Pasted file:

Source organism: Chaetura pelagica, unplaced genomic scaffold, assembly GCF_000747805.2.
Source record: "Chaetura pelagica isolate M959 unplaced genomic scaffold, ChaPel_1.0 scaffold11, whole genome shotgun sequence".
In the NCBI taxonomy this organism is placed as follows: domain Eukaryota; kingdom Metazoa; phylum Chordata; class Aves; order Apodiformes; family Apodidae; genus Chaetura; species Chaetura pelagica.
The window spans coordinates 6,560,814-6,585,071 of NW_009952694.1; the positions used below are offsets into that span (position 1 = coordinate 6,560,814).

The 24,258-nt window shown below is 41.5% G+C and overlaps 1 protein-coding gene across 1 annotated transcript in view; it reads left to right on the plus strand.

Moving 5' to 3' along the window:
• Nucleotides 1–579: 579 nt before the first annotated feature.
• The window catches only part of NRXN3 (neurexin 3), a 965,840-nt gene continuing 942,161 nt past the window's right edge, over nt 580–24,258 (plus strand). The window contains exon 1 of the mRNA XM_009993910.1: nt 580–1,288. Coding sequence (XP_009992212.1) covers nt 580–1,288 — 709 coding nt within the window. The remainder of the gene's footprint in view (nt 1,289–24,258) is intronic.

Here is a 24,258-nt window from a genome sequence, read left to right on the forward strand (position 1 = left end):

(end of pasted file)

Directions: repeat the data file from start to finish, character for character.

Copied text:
Source organism: Chaetura pelagica, unplaced genomic scaffold, assembly GCF_000747805.2.
Source record: "Chaetura pelagica isolate M959 unplaced genomic scaffold, ChaPel_1.0 scaffold11, whole genome shotgun sequence".
In the NCBI taxonomy this organism is placed as follows: domain Eukaryota; kingdom Metazoa; phylum Chordata; class Aves; order Apodiformes; family Apodidae; genus Chaetura; species Chaetura pelagica.
The window spans coordinates 6,560,814-6,585,071 of NW_009952694.1; the positions used below are offsets into that span (position 1 = coordinate 6,560,814).

The 24,258-nt window shown below is 41.5% G+C and overlaps 1 protein-coding gene across 1 annotated transcript in view; it reads left to right on the plus strand.

Moving 5' to 3' along the window:
• Nucleotides 1–579: 579 nt before the first annotated feature.
• The window catches only part of NRXN3 (neurexin 3), a 965,840-nt gene continuing 942,161 nt past the window's right edge, over nt 580–24,258 (plus strand). The window contains exon 1 of the mRNA XM_009993910.1: nt 580–1,288. Coding sequence (XP_009992212.1) covers nt 580–1,288 — 709 coding nt within the window. The remainder of the gene's footprint in view (nt 1,289–24,258) is intronic.

Here is a 24,258-nt window from a genome sequence, read left to right on the forward strand (position 1 = left end):